Swazi queen's hotel splurge - at R17,000 a night!
The queen's huge accommodation expenses in Johannesburg - estimated at half a million rand for a month-long stay - and her son's private healthcare have caused outrage among ordinary Swazis in the poverty-stricken kingdom
The second wife of Swazi King Mswati III has been living at an exclusive hotel in Joburg paying more than R17,000 a night for her stay, The Star has learnt.
For at least a month, Sindi LaMotsa has been living in the presidential suite of the Westcliff Hotel to be close to her son, who is being treated at a private Joburg hospital.
The king's son, Prince Majaha, is recovering in a Netcare hospital in Joburg after he was involved in a motorbike accident last month and critically injured.
The newspaper said several hotel sources and individuals close to the queen confirmed that LaMotsa was staying at the luxurious hotel, where the presidential suite costs R17,250 a night, and includes breakfast.
For a 30-day stay the bill would be a whopping R517,500, or more than half a million rand.
On Wednesday, Swaziland government spokesman Percy Simelane said the royal family was paying for Prince Majaha's medical expenses and for the queen's accommodation at the hotel.
"This is a private matter. It is handled by the royal family privately," Simelane said.
According to a report in the Swazi media, the Swazi government allocates a budget of R400 million a year to the upkeep of the royal family.
When questioned about how the royal family could justify spending thousands on luxury accommodation and private healthcare in SA while ordinary citizens were struggling to get medication from public hospitals, Simelane said: "We have our own challenges, but the situation hasn't come to a complete standstill".
Simelane said Mswati, who has been criticised for his lavish lifestyle, was the head of state and could afford to pay for his son's wellbeing and the queen's stay in SA.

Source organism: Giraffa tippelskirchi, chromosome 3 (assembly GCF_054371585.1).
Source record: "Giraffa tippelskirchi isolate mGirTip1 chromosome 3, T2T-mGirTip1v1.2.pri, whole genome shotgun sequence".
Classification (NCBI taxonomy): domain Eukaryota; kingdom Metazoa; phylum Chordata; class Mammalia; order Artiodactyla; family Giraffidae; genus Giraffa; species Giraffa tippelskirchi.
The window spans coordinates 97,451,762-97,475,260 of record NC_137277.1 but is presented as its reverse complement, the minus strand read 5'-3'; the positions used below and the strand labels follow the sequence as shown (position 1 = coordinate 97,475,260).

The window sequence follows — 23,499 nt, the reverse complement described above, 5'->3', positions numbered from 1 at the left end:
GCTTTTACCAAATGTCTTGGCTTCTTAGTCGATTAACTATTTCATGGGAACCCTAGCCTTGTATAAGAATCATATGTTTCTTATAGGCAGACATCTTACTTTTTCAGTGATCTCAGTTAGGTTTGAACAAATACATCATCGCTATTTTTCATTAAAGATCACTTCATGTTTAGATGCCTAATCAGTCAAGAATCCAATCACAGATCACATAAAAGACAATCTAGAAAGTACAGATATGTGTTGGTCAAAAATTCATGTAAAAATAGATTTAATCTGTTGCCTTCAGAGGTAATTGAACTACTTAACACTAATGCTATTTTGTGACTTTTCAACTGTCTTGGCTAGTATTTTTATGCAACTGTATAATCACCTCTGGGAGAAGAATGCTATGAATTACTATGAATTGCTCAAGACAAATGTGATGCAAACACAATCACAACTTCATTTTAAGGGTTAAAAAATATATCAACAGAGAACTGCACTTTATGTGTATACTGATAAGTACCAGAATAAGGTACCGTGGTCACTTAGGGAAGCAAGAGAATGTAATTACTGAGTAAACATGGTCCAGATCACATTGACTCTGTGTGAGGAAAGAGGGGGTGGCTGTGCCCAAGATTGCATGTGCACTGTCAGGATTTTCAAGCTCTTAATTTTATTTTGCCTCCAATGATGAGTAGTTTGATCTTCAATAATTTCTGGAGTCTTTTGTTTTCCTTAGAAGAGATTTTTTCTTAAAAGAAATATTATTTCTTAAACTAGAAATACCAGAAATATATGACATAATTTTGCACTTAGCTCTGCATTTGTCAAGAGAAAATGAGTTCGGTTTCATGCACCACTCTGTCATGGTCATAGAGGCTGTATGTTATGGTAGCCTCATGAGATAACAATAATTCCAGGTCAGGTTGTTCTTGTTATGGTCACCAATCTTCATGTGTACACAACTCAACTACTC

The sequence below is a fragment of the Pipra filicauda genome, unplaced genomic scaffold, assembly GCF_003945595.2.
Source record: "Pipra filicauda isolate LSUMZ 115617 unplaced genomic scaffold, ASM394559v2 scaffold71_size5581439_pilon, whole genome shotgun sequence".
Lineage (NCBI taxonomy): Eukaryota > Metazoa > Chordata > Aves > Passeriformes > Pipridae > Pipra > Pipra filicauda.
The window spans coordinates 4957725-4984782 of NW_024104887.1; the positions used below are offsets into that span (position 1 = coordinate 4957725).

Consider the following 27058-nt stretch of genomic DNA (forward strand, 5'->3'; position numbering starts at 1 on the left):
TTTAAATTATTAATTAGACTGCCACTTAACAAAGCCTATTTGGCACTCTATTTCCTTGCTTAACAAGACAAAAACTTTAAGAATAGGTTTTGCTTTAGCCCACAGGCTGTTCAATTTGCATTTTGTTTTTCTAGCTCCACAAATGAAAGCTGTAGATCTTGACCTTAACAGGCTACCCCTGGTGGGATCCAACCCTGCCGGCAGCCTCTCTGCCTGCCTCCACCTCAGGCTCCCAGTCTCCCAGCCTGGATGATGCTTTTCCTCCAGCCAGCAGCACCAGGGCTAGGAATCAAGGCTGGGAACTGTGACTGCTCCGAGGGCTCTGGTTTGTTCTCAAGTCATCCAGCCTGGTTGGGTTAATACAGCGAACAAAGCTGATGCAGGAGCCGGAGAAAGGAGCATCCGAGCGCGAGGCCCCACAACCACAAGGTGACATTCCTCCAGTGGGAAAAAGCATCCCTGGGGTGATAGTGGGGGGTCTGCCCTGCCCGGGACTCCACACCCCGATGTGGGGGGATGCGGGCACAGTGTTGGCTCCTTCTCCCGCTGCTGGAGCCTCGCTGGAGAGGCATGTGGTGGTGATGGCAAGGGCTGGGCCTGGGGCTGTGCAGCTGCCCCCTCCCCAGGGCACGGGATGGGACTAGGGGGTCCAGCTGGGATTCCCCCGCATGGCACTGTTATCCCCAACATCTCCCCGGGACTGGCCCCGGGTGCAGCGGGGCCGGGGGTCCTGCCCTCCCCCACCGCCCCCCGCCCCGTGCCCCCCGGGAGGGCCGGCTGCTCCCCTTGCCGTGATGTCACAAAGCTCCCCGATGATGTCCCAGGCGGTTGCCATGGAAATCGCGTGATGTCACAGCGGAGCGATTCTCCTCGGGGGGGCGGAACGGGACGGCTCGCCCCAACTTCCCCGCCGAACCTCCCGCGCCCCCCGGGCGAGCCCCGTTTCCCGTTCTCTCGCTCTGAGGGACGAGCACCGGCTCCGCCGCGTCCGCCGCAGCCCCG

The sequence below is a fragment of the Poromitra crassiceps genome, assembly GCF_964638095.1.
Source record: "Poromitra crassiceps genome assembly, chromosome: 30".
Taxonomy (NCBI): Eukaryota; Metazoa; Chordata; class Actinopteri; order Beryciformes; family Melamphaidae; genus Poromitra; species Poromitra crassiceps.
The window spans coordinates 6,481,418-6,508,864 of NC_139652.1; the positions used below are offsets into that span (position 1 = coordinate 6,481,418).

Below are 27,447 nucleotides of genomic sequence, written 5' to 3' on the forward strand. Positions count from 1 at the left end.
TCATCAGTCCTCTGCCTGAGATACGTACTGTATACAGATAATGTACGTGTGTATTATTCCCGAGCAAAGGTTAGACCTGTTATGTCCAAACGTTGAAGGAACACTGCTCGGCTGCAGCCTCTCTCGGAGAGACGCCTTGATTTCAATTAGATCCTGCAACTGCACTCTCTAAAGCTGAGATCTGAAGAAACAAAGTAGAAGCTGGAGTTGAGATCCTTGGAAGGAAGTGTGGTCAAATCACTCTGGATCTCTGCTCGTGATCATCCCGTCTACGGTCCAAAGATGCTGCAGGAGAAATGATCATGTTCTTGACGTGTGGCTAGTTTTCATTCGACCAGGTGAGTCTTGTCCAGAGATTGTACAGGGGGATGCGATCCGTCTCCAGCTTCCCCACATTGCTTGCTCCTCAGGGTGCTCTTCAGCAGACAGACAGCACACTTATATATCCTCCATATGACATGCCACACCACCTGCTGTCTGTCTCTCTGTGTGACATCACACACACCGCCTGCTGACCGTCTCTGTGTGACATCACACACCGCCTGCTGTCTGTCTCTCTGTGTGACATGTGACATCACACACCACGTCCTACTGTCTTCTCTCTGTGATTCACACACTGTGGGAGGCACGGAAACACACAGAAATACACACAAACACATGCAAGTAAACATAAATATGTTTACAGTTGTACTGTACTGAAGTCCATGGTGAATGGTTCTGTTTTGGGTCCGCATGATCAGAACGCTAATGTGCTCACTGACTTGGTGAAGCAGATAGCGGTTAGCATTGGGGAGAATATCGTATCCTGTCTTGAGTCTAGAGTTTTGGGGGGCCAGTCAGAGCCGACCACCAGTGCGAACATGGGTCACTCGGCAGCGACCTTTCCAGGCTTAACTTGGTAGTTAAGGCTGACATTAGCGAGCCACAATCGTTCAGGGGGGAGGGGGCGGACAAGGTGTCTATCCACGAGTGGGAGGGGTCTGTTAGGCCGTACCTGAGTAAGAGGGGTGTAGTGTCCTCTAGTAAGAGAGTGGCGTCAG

"If President Zuma's son was admitted to Milpark I would not ask who is paying for his medical expenses," he retorted.
Simelane said the prince had to be treated in SA because he had "complicated injuries".
Majaha was injured a few days before his father's birthday on April 19, when he turned 44, and got a private jet, in spite of the country's financial collapse.
Simelane, however, denied there was a crisis in the country.
He said it was an exaggeration to say that.
The queen's accommodation expenses in Joburg and her son's private healthcare have caused outrage among ordinary Swazis in the poverty-stricken country.
A Swazi citizen, who refused to be identified, said she had recently taken a relative to a public hospital after a car accident, but was offered only painkillers.
"When the king's son is involved in an accident, he is rushed to South Africa to get the best treatment at a private hospital. This is unacceptable," she said.
Meanwhile, Swaziland Diaspora Platform spokeswoman Ntombenhle Khathwane has slammed the Swazi government.
"We hope the government will realise there are many other Swazis like Prince Majaha who face life-threatening medical emergencies, but do not have the luxury of a prompt medical response like the young prince.
"These are the Swazis who die every day in ill-equipped Swazi hospitals owing to the government's neglect of our health system," Khathwane said.
Swaziland Solidarity Network spokesman Lucky Lukhele said the health system had collapsed in Swaziland.
"You can get sick at your own risk in Swaziland.
"There is no country that can allow people to die from TB, which is a curable disease," he said.
He added there was no doubt that it was the taxpayers who were paying for the queen's stay at the hotel as well as Majaha's medical expenses.